When a marriage ends, besides the emotional and mental side of things, the financial concerns of both exes may also feel heightened. In New Jersey, divorce proceedings involve dividing up both assets and debts equitably. When the marriage also includes small children, part of settling the divorcing people’s marriage is creating a plan for the care of the children. Daycare is an incredibly important concern, given the developmental needs of young children, as well as the cost of daycare. The Economic Policy Institute estimates that the average cost of daycare in the Garden State for a four-year-old child is almost $11,000 per year. This article will discuss which of the parents needs to pay for childcare costs like daycare, how expensive daycare may be, and what to do for childcare while the divorce is still in process. If you are about to take that painful, but sometimes necessary, step into divorce, please be sure to contact Sussex County child support attorney today.

Who Pays for Daycare in Divorce Proceedings?

Payments for childcare like daycare and nannies typically fall on the non-custodial parent according to the calculation stipulated in the New Jersey guidelines. Often, the divorcing parents can cooperate in determining and agreeing to a dollar value for child support. If they can’t, then the decision goes to the judge. The custodial parent will naturally assume day-to-day costs, like food and clothing. Non-custodial parents sometimes dispute having to pay for childcare during times when the custodial parent is at work.

According to New Jersey Court Rule 5:6A, the cost of a daycare or nanny is included in basic child support. In fact, the worksheets used to calculate child support overall also have a line item for “Net Work Related Childcare.”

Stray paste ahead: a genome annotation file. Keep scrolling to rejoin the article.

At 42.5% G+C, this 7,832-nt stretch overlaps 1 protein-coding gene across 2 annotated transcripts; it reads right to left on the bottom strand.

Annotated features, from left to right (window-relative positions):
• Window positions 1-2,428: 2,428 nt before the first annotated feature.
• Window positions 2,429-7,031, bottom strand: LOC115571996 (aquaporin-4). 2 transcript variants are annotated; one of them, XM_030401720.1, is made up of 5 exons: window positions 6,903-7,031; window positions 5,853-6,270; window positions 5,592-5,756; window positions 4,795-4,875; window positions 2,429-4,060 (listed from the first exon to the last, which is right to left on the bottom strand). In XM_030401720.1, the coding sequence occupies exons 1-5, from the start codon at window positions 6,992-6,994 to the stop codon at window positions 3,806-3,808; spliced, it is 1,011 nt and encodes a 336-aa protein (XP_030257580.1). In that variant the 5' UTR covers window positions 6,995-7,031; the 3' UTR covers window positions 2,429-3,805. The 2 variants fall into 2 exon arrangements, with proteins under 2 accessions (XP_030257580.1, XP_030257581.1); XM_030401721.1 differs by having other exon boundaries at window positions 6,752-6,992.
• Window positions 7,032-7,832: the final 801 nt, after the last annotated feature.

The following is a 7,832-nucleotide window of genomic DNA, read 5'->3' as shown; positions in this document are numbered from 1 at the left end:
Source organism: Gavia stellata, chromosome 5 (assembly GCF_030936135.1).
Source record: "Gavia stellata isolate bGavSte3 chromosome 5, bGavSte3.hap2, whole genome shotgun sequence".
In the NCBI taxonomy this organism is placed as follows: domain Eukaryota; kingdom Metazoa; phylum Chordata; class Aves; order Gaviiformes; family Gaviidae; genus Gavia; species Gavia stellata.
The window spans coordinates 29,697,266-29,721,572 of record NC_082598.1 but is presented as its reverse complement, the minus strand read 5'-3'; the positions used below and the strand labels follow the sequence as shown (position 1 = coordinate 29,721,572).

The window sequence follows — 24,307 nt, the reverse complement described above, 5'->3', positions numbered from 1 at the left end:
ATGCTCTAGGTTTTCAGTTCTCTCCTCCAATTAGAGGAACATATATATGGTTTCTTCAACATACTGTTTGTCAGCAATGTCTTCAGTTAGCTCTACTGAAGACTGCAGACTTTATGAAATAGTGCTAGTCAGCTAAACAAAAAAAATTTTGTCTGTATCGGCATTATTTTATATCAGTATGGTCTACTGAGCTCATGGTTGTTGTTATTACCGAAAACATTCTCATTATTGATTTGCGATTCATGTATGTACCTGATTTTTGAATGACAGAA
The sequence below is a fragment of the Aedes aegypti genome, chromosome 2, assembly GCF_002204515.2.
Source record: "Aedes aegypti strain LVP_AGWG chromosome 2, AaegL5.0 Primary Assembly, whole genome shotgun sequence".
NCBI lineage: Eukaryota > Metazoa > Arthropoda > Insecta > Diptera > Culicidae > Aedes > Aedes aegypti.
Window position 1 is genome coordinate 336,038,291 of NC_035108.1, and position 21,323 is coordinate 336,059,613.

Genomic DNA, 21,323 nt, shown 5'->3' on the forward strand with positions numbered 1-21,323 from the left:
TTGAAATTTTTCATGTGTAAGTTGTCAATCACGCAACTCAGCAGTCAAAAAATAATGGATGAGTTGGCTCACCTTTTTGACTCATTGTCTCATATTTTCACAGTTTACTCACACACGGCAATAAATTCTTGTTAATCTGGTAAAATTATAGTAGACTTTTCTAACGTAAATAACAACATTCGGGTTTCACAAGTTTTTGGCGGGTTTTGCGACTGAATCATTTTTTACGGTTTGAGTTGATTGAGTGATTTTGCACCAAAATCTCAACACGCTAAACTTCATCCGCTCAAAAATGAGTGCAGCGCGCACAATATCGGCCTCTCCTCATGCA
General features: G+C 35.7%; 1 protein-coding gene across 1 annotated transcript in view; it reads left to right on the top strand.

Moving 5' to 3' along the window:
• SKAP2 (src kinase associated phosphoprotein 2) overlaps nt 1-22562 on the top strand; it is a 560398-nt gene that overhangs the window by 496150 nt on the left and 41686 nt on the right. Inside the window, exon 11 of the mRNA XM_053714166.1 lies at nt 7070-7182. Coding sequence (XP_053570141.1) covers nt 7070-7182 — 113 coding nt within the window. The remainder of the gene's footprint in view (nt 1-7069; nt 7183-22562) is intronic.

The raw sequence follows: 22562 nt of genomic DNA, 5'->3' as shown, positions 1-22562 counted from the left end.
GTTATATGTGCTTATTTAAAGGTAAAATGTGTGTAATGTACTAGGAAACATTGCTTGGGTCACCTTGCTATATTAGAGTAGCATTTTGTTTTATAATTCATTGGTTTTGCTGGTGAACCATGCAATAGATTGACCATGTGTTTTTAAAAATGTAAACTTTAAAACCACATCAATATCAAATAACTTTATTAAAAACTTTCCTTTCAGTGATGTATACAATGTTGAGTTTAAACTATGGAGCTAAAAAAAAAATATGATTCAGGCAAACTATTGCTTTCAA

How much of an expense childcare represents will vary depending on which services the divorcing individuals need and how many children they have. Daycare, for instance, is usually more affordable than hiring a nanny, but if the exes have several children that they plan to enroll at an expensive daycare, then the daycare option might cost more. Agreeing on childcare costs will require both divorcing individuals to compromise and to work diplomatically with each other.

Who Pays for Childcare During the Divorce?

Childcare services, like daycare, can be understood as a post-divorce issue, as post-divorce is when the childcare plan that includes the daycare agreements reached during divorce proceedings will take effect. But childcare is also necessary during the divorce itself.

As much as divorcing parents may be suffering internally, the children—and especially young children—are also going to be affected emotionally, to say nothing of the fact the former spouses are likely going to live separately before the divorce is completed. Regardless of where the adults’ headspace is, the children will still require child and attention.

Divorcing parents do not need to agree on every single part of the divorce for child support to begin. Both parents can agree on a childcare plan and once that part of the divorce discussions is completed, the custodial parent will be able to file for child support at that time.